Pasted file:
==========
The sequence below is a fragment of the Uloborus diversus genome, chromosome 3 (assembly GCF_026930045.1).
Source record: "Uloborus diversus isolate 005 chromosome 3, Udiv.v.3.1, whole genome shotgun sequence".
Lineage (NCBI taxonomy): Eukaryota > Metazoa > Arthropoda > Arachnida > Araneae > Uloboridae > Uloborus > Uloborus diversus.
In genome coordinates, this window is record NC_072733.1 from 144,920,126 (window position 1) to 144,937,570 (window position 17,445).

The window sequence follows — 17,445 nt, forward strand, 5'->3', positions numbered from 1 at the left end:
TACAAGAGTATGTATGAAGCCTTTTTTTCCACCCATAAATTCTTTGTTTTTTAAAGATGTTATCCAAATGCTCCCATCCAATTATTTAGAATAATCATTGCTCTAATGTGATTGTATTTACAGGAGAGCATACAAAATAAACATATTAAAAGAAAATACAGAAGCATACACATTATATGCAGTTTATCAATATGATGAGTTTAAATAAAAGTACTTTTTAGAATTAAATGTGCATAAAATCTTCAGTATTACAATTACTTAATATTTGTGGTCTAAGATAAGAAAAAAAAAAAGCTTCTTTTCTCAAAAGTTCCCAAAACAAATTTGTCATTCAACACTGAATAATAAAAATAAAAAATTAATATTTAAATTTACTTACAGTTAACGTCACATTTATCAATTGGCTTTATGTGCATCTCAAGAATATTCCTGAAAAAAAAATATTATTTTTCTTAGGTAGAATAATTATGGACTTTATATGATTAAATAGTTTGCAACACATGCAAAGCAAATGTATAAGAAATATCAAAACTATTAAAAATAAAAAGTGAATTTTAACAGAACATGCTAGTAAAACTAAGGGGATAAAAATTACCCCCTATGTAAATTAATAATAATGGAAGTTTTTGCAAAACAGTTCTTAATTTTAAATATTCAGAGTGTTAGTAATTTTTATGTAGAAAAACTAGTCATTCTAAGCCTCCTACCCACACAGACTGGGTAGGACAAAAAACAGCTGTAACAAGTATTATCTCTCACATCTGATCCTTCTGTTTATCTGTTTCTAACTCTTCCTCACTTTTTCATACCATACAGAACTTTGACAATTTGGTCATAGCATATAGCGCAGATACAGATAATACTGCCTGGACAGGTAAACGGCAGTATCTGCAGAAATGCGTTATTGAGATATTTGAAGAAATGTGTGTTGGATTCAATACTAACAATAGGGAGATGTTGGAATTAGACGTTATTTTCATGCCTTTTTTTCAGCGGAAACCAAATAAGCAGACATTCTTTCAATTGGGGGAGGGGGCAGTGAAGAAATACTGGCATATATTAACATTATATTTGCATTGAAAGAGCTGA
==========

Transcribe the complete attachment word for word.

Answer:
The sequence below is a fragment of the Uloborus diversus genome, chromosome 3 (assembly GCF_026930045.1).
Source record: "Uloborus diversus isolate 005 chromosome 3, Udiv.v.3.1, whole genome shotgun sequence".
Lineage (NCBI taxonomy): Eukaryota > Metazoa > Arthropoda > Arachnida > Araneae > Uloboridae > Uloborus > Uloborus diversus.
In genome coordinates, this window is record NC_072733.1 from 144,920,126 (window position 1) to 144,937,570 (window position 17,445).

The window sequence follows — 17,445 nt, forward strand, 5'->3', positions numbered from 1 at the left end:
TACAAGAGTATGTATGAAGCCTTTTTTTCCACCCATAAATTCTTTGTTTTTTAAAGATGTTATCCAAATGCTCCCATCCAATTATTTAGAATAATCATTGCTCTAATGTGATTGTATTTACAGGAGAGCATACAAAATAAACATATTAAAAGAAAATACAGAAGCATACACATTATATGCAGTTTATCAATATGATGAGTTTAAATAAAAGTACTTTTTAGAATTAAATGTGCATAAAATCTTCAGTATTACAATTACTTAATATTTGTGGTCTAAGATAAGAAAAAAAAAAAGCTTCTTTTCTCAAAAGTTCCCAAAACAAATTTGTCATTCAACACTGAATAATAAAAATAAAAAATTAATATTTAAATTTACTTACAGTTAACGTCACATTTATCAATTGGCTTTATGTGCATCTCAAGAATATTCCTGAAAAAAAAATATTATTTTTCTTAGGTAGAATAATTATGGACTTTATATGATTAAATAGTTTGCAACACATGCAAAGCAAATGTATAAGAAATATCAAAACTATTAAAAATAAAAAGTGAATTTTAACAGAACATGCTAGTAAAACTAAGGGGATAAAAATTACCCCCTATGTAAATTAATAATAATGGAAGTTTTTGCAAAACAGTTCTTAATTTTAAATATTCAGAGTGTTAGTAATTTTTATGTAGAAAAACTAGTCATTCTAAGCCTCCTACCCACACAGACTGGGTAGGACAAAAAACAGCTGTAACAAGTATTATCTCTCACATCTGATCCTTCTGTTTATCTGTTTCTAACTCTTCCTCACTTTTTCATACCATACAGAACTTTGACAATTTGGTCATAGCATATAGCGCAGATACAGATAATACTGCCTGGACAGGTAAACGGCAGTATCTGCAGAAATGCGTTATTGAGATATTTGAAGAAATGTGTGTTGGATTCAATACTAACAATAGGGAGATGTTGGAATTAGACGTTATTTTCATGCCTTTTTTTCAGCGGAAACCAAATAAGCAGACATTCTTTCAATTGGGGGAGGGGGCAGTGAAGAAATACTGGCATATATTAACATTATATTTGCATTGAAAGAGCTGA